When You Should (Can) Fold

The situations where folding a 3-bet hand is viable are much less frequent than those where you shouldn’t fold. Assuming normal stack sizes, most 3-bets are going to require 10-30% of your total chips, and it is usually closer to the higher end of that figure. Say that you are in a $1/$2 NLHE game. If an early position player makes an open raise to $10, this would mean that your 3-bet would need to be to around $35, depending on the intent. In this case, you are risking roughly 17.5% of a standard buy-in. If there were other players in the pot, you may need to raise to even more. Now, if you were playing with a $500 stack, this is when things start to get interesting and dynamics are shifted.

Using the same example as above, a $35 raise would mean that you have already risked a fair amount of your stack in relation to 100 big blinds ($200). Now, if you alter that stack to $500, you are risking much less than 10% of your total stack. Losing 10% of your stack is something that you can live with, but 17.5% starts to move into a range where even hands that are beaten need to come along for the ride. Deep stacks will mean everything and will easily allow you to let go of your hand.

When You Shouldn’t Fold

Short stacks are set-up for all in situations, and this is when you need to commit yourself to the hand. Let’s skew the example above to find a spot where you should not be folding. Pretend that your cards are totally unknown. Maybe you were betting for value or maybe you were 3-betting light (which would be bad here!), it doesn’t make a difference.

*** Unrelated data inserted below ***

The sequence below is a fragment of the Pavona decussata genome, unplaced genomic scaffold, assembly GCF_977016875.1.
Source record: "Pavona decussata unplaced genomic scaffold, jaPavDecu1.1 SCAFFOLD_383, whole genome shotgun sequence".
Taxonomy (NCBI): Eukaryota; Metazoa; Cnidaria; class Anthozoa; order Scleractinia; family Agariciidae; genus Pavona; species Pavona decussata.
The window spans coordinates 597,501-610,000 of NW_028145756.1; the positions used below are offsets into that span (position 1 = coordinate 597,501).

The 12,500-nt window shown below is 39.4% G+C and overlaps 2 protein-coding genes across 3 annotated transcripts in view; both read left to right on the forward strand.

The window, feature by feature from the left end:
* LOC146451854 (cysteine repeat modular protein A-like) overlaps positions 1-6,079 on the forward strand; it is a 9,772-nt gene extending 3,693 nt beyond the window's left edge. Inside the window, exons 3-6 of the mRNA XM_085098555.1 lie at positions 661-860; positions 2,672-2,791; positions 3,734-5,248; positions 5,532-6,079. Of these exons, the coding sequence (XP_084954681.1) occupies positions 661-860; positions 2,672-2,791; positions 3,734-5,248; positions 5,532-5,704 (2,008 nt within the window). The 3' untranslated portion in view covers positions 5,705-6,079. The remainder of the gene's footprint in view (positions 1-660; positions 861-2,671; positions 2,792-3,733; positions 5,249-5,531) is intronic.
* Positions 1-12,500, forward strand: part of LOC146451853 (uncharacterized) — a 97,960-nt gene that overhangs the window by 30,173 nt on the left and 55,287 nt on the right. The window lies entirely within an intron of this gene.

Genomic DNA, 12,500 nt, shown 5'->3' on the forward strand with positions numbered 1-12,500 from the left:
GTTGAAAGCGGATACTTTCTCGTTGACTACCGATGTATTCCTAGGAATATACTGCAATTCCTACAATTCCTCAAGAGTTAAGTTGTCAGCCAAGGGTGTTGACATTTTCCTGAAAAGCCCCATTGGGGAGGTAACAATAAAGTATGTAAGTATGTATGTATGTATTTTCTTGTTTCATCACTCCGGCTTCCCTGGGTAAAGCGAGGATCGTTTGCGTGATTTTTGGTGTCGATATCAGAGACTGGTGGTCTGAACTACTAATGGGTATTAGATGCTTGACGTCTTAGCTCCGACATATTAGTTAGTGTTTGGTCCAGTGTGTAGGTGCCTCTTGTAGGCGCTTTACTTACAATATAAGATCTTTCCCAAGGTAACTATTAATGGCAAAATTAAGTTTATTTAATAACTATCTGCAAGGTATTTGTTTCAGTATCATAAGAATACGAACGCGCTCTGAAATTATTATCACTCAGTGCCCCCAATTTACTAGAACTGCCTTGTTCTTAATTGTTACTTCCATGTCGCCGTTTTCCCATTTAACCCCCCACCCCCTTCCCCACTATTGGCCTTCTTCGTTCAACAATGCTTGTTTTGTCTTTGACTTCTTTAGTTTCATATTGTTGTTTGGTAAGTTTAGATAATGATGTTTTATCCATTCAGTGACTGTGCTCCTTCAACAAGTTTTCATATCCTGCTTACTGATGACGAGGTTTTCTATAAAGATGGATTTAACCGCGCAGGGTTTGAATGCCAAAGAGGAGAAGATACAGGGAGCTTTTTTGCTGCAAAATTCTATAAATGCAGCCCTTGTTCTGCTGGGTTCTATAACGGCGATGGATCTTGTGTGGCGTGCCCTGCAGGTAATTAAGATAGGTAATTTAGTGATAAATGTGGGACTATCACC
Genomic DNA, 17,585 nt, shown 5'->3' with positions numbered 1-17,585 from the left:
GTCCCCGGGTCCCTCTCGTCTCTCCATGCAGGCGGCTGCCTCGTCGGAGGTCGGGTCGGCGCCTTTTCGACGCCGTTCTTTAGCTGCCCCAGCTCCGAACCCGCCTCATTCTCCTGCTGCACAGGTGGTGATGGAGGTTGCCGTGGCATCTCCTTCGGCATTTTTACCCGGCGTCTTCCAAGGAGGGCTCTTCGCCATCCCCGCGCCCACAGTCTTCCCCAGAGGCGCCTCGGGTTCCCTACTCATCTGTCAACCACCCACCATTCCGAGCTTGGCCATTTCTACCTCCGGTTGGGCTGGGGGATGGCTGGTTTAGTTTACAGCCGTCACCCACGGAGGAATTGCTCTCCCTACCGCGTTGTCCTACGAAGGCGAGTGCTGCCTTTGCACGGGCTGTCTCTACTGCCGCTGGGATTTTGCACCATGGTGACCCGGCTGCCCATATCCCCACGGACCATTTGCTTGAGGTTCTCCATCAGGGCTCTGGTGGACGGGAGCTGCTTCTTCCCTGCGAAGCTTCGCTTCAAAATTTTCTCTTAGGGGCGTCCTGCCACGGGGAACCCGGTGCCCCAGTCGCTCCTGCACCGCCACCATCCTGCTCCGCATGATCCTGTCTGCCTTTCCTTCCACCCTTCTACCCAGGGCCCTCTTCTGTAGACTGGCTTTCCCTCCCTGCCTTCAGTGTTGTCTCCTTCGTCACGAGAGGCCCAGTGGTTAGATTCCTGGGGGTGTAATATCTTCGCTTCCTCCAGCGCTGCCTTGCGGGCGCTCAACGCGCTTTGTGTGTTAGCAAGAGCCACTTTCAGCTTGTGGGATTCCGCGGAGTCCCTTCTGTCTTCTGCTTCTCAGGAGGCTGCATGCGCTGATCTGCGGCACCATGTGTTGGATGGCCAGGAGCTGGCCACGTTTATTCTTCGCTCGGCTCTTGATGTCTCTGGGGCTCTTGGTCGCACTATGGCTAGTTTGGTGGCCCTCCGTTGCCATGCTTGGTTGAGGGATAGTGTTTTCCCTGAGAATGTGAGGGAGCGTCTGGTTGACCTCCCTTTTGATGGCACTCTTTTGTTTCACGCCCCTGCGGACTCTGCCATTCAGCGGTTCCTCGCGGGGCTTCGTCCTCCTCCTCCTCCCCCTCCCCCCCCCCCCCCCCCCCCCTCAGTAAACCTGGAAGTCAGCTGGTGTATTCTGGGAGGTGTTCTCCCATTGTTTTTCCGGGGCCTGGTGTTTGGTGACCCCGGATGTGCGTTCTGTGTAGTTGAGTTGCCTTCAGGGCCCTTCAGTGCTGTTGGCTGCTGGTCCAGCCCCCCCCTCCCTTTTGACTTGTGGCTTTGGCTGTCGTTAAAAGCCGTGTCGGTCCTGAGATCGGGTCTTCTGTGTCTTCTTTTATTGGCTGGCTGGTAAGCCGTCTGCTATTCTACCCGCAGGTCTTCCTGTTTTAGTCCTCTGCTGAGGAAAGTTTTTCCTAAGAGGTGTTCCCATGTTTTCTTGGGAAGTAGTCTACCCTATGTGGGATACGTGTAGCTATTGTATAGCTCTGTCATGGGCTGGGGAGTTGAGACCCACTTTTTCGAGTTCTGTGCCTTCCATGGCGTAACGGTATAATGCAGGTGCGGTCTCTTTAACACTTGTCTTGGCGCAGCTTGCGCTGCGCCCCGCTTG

You are sitting at $1/$2 with $110. A player opens to $10, and you re-raise to $35 after one other player called the open raise. At this point, the open raiser shoves all in. Note that their stack size is completely irrelevant, only yours is important. Now, you have the option of calling $75 to win approximately $125 ($235 including your stack). If you won even 1:3 times, you would be generating a profit. This means that a 33% underdog is sitting in decent shape given the investment and relative pot size. As you can see, you would be hard pressed to find many hands that would find a realistic fold in this particular hand. If you are going to raise an amount that represents a significant portion of your stack, in this case about 35%, you can’t let go of your hand after you are re-raised. Will this cause a lot of variance? Yes, but you have to take the variance as it comes and make the proper plays, even if you know that you are probably crushed.

All that you need to analyze is whether your money that is already invested is too much to give up now. Using the example above, you can add 17% to your equity and re-analyze whether you should be in the hand. Yes, you may be involved in a pot where you are crushed, but a 35% underdog now has what is essentially 52% equity. Of course, this is a very artificial number, but this is the way that you need to look at it.